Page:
Skip to main content

The REACH

Washington, DC

Designed by Edward Durell Stone and completed in 1971, the existing John F. Kennedy Center for the Performing Arts (JFKCPA) is both a landmark cultural facility and a living memorial. The South Plaza Expansion adds much-needed interior space with three partially buried white concrete pavilions and a two-story subgrade structure that connects them. Outside, the project includes landscaped terraces and a pedestrian bridge that spans Rock Creek Parkway.

Throughout the project, Silman used the inherent strength and flexibility of cast-in-place concrete to fuse creative structural solutions with material expression, creating a series of unique and thoughtful new spaces for education, rehearsal, and events. The site’s three pavilions – the River Pavilion, the Skylight Pavilion and the Welcome Pavilion – are all constructed out of board-formed concrete walls.

To accommodate the large formwork pressures and reactions created by the geometry of the curved walls, Silman worked closely with the formwork engineer to ensure a successful placement of concrete. Strategic construction sequencing was critical to ensure that adequate shear walls were in place to resist the temporary formwork forces.

  • Welcome Pavilion under construction.
  • Skylight Pavilion under construction.
Read Caption

Since the pavilions have large openings and cantilevered corners, the structural walls are heavily reinforced and detailed to act as deep beams. The southern curtain wall of the Welcome Pavilion rests on a “swoop” slab, the vault curvature formed by blending two straight horizontal lines on different axes. The outer edge of the vaulted slab is supported by a 92-foot post-tensioned concrete beam. The vault curvature becomes more vertical as it extends east, which supports the beam through deep beam action. One of the Skylight Pavilion’s concave walls measures over 43 feet tall and twists in plane, creating a large overhang and a large base projection.

Since the pavilions have large openings and cantilevered corners, the structural walls are heavily reinforced and detailed to act as deep beams. The southern curtain wall of the Welcome Pavilion rests on a “swoop” slab, the vault curvature formed by blending two straight horizontal lines on different axes. The outer edge of the vaulted slab is supported by a 92-foot post-tensioned concrete beam. The vault curvature becomes more vertical as it extends east, which supports the beam through deep beam action. One of the Skylight Pavilion’s concave walls measures over 43 feet tall and twists in plane, creating a large overhang and a large base projection.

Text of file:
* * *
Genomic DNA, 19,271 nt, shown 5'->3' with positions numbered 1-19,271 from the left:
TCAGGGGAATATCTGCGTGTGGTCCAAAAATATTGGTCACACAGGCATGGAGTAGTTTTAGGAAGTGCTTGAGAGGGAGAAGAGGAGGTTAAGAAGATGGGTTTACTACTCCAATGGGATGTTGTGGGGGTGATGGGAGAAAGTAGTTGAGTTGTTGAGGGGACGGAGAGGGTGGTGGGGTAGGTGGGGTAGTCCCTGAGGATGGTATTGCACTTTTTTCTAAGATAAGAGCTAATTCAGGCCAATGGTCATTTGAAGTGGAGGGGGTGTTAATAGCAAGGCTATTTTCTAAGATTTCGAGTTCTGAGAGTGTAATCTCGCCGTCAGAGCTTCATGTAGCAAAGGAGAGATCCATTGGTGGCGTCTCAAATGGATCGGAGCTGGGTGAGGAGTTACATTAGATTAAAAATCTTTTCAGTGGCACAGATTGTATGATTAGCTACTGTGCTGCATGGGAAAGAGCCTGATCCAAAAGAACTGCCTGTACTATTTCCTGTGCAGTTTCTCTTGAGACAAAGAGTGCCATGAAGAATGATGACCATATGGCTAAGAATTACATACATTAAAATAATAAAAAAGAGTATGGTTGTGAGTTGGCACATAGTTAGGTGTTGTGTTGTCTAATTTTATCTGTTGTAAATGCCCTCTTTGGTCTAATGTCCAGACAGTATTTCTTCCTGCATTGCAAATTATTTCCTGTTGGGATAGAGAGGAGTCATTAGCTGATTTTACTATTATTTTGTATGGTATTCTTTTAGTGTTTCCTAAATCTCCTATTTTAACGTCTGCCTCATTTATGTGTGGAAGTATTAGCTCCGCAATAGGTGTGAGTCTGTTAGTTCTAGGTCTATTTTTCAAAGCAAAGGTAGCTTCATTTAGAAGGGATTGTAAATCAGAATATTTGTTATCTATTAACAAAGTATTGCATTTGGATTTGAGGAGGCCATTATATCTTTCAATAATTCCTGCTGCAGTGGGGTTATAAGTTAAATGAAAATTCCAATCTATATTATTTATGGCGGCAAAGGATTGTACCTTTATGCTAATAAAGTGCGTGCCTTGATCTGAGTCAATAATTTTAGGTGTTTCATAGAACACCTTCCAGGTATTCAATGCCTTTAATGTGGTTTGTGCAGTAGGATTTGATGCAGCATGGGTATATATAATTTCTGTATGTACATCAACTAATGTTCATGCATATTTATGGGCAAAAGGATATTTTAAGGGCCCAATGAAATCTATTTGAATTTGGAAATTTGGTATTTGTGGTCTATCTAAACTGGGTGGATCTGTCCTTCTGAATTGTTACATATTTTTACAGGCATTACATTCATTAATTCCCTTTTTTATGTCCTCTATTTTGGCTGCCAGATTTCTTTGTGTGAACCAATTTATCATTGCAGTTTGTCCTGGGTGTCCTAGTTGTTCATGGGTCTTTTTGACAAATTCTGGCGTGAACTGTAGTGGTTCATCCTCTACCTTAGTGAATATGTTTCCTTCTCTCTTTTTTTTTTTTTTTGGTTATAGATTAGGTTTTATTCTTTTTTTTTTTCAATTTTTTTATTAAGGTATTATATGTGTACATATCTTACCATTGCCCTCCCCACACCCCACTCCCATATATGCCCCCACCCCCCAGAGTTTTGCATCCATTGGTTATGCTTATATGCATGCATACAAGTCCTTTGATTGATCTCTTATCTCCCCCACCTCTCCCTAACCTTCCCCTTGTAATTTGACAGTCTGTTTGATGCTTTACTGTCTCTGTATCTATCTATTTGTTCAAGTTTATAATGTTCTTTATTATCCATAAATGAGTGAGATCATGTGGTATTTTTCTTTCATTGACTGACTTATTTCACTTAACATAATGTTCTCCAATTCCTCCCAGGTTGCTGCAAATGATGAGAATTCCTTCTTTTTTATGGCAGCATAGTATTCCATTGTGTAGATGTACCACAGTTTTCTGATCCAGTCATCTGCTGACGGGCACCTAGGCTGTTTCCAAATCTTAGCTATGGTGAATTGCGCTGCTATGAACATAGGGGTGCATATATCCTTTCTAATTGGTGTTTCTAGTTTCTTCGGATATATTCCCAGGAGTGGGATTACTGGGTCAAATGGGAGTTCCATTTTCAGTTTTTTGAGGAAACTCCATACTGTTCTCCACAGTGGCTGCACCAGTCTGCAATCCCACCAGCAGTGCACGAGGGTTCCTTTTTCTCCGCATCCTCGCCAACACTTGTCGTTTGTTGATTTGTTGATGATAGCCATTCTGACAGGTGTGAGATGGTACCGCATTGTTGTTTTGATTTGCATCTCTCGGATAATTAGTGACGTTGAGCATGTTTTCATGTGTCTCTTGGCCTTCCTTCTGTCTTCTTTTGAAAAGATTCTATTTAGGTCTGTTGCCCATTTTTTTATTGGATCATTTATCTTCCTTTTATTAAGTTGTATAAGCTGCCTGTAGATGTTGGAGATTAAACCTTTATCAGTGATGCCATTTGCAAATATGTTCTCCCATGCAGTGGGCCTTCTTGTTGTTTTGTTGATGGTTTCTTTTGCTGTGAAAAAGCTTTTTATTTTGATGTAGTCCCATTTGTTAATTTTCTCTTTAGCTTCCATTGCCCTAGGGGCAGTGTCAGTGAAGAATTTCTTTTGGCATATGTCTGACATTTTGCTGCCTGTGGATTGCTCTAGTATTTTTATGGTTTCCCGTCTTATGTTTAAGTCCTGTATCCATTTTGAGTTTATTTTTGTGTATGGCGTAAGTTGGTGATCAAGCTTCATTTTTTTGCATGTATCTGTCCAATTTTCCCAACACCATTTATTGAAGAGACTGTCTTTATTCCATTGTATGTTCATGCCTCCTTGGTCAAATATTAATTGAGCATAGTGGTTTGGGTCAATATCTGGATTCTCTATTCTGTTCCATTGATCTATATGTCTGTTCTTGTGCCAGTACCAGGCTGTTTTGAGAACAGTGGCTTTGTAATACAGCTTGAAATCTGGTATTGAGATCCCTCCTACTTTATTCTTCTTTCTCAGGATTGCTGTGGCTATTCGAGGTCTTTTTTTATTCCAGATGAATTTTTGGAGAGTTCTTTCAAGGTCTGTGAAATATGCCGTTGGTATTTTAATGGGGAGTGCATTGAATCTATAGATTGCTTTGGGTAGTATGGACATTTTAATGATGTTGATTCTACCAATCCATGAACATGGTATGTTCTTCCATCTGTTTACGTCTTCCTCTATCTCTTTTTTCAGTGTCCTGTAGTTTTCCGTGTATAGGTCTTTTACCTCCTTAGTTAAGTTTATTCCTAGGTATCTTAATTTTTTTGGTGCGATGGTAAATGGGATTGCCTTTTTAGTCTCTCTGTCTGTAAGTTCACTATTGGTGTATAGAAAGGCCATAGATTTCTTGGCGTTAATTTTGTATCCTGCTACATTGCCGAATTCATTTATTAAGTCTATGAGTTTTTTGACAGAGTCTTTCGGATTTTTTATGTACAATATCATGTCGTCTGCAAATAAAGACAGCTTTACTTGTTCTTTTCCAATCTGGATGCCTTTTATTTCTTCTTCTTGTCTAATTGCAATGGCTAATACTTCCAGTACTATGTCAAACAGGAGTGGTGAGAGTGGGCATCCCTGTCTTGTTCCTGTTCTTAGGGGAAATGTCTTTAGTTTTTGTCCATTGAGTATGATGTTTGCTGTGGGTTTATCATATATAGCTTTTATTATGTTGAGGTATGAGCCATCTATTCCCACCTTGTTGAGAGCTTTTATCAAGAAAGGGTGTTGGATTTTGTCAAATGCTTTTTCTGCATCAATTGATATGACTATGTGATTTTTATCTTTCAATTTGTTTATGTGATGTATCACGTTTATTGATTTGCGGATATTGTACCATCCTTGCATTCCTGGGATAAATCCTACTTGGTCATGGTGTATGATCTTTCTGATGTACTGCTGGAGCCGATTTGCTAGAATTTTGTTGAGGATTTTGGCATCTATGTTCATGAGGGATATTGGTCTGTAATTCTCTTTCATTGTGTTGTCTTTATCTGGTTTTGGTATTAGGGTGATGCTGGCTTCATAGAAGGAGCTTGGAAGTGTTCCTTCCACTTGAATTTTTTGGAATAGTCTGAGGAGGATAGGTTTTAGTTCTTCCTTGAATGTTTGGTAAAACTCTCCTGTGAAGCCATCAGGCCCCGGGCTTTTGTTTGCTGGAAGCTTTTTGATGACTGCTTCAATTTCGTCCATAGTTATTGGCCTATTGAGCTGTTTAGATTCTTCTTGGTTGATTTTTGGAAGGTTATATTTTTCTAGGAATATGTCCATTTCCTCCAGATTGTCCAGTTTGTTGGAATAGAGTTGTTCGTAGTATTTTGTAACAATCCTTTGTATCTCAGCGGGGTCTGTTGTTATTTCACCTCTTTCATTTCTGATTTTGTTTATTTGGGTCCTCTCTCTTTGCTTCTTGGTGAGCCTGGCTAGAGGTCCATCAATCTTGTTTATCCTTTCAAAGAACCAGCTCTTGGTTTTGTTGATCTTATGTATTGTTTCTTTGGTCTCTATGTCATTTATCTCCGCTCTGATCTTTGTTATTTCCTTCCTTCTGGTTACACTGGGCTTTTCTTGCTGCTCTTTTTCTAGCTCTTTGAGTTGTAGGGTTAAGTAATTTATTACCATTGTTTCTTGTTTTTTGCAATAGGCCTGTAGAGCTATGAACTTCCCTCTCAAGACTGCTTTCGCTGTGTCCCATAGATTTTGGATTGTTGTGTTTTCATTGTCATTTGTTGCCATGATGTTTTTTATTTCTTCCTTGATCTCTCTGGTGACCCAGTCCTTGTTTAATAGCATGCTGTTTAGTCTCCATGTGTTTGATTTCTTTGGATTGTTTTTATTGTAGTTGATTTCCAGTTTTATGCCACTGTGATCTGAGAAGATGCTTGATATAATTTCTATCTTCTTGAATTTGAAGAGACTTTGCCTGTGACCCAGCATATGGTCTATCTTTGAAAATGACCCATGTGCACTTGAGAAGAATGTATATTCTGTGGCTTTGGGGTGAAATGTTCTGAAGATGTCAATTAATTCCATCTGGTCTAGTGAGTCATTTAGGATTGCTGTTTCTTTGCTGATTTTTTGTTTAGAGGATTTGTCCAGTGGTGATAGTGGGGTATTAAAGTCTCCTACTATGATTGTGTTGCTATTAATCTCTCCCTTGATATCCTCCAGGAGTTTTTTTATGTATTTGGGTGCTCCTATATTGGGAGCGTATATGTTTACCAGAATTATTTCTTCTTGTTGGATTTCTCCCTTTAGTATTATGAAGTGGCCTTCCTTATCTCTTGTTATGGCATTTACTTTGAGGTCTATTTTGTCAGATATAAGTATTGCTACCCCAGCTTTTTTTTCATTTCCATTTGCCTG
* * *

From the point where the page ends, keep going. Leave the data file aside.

The design of performance spaces created a need for large column-free areas, with some clear spans measuring over 65 feet. Architectural constraints included minimizing total structural assembly depth and limiting the use of drop beams to create a uniform soffit from below. To limit concrete weight, Silman employed a voided concrete slab, combined with post-tensioning in several locations to achieve the desired spans.

Read Caption

The voided slab method was so successful in solving long-span issues that it was subsequently applied to most of the horizontal concrete elements on the project, even in areas with more typical spans. Much of this horizontal structure is required to support a fully landscaped garden and plaza with thick soil beds, a publicly accessible lawn, and a reflecting pool.

The voided slab method was so successful in solving long-span issues that it was subsequently applied to most of the horizontal concrete elements on the project, even in areas with more typical spans. Much of this horizontal structure is required to support a fully landscaped garden and plaza with thick soil beds, a publicly accessible lawn, and a reflecting pool.

Overall, the use of void formers yielded an approximately 15% reduction of the slab dead loads and 10% reduction in seismic mass, resulting in a significant cost-savings and lessened environmental impact.

  • Double-height, partially-buried lobby area inside the Welcome Pavilion.
  • Custom formwork “crinkles” the concrete that lines several of the performance spaces, dampening unwanted echoes with the building structure.
Your browser is out-of-date!

Update your browser to view this website correctly. Update my browser now

×